The results of this careful plotting of scenes is a short and sweet story of discovery…
“Mr. Darcy,” she called after him.
He turned toward her.
“Do you forgive me for my foolishness in listening to Mr. Wickham?”
He smiled. “Can you forgive me my words from our first meeting?”
Her brows furrowed, but a smile played at her lips. “I believe I can.”
“Then we shall begin anew — wiser for our foibles.”
Elizabeth watched him leave. He appeared different to her. His shoulders were not so rigid, and there was a certain softness to his movements that had not been there before. Mr. Wickham’s words came once again to her mind. “Among those who are at all his equals in consequence, he is a very different man from what he is to the less prosperous.” She shook her head. She had not changed in consequence. She was now as she always was, the daughter of a gentleman who, though of good standing in Hertfordshire, was far less prosperous than Mr. Darcy. Her mother had not changed nor had her aunts and uncles. They were still from trade, and yet, Mr. Darcy seemed at ease with her now. She had, she assumed, breached the wall and entered the circle of those with whom he felt comfortable. She smiled and shook her head again. To think that being the friend of Mr. Darcy suddenly pleased her so! It was, she knew, due to her growing understanding of him. He was not as she had contrived. It was on his character and reviewing his actions in this new light of understanding that she was still thinking when he returned. (chapter 5)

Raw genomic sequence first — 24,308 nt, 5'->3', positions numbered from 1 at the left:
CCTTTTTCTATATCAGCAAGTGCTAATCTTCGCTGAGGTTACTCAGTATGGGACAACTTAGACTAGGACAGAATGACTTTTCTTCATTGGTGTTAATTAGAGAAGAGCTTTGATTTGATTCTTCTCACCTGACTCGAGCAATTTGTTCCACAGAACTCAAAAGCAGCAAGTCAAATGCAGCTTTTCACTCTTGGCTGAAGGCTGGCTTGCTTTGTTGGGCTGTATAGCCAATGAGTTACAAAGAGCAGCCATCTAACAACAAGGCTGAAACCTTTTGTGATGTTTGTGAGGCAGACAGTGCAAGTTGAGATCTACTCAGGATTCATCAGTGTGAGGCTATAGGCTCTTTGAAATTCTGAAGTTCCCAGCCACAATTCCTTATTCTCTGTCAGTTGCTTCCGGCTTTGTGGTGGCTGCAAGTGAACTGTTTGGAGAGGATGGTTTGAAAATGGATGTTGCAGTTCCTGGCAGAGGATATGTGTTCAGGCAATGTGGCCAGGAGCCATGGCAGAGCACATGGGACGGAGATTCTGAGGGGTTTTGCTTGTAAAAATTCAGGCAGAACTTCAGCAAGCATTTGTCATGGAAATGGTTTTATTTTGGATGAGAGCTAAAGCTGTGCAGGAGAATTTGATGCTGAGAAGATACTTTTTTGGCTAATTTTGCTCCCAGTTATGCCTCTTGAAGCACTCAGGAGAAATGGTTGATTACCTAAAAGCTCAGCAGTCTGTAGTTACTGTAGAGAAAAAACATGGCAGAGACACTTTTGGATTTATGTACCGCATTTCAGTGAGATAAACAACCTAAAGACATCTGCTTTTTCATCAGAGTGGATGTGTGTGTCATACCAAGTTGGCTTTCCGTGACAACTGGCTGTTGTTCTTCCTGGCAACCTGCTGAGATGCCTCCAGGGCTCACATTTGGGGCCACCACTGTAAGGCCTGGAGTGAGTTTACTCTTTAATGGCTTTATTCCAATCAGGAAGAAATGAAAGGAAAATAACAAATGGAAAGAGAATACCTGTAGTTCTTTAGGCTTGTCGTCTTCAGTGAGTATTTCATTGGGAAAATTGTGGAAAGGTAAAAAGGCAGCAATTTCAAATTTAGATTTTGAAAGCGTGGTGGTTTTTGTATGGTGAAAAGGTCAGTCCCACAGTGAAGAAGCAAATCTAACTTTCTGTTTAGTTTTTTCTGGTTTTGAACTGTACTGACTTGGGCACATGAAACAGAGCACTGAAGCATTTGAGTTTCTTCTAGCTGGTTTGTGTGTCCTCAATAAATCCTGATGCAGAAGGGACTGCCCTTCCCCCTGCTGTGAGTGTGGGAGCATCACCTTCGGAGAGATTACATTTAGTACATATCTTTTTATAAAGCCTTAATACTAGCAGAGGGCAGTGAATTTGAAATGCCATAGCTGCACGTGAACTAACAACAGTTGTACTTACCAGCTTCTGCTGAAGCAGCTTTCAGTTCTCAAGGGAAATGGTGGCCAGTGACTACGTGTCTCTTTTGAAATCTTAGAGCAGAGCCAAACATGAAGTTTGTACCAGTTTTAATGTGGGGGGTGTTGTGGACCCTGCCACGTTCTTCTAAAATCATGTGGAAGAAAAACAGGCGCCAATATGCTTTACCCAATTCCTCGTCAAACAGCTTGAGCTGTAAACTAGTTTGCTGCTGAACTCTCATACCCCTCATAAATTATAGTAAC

Mr. Bennet coughed, and Elizabeth was nearly certain it was an attempt to cover a chuckle. He knew what she did — she and Mr. Collins were a most ill-matched pairing.
“Quarreling and debate are not the same things,” muttered Darcy.
“Quite right, Mr. Darcy,” said Elizabeth with a smile. She paused for a moment and tilted her head as she looked at him. A rather pleasant fluttering of excitement started in her stomach and spread through her chest and arms before causing her head to spin slightly. (chapter 7)
There was something deliciously sweet in his chiding, concerned tone as it wrapped itself around her heart. How had she been so blind to what she wanted — to what she truly felt? “I will not sit in the house with that man when the man I wish with all my heart to be with stands in the garden thinking I care for another.” (chapter 9)
As it turns out, this story was not only a journey of discovery for Darcy and Elizabeth, for along the way, I met Mary — a fascinating Mary who will be getting her own short and sweet tale. For those who have not read the chapter that is included in the back of Waking to Mr. Darcy, you can read it on the Writer’s Block Forum. (<– click the link, it will take you there) I hope to have that novella completed and ready for Christmas reading.
Now, we can’t have a book begin it’s published life without a giveaway, can we? (Well, I guess, we could, but what fun would there be in that?) Waking to Mr. Darcy is published as a stand-alone novella and also as a part of a book pair called A Dash of Darcy Duo 1 (the other book in that pair is Finally Mrs. Darcy). To be entered to win your choice of an ebook copy of A Dash or Darcy Duo 1 or Waking to Mrs. Darcy, leave a comment below and include your preference. Contest closes at midnight EST on Friday, September 30, 2016.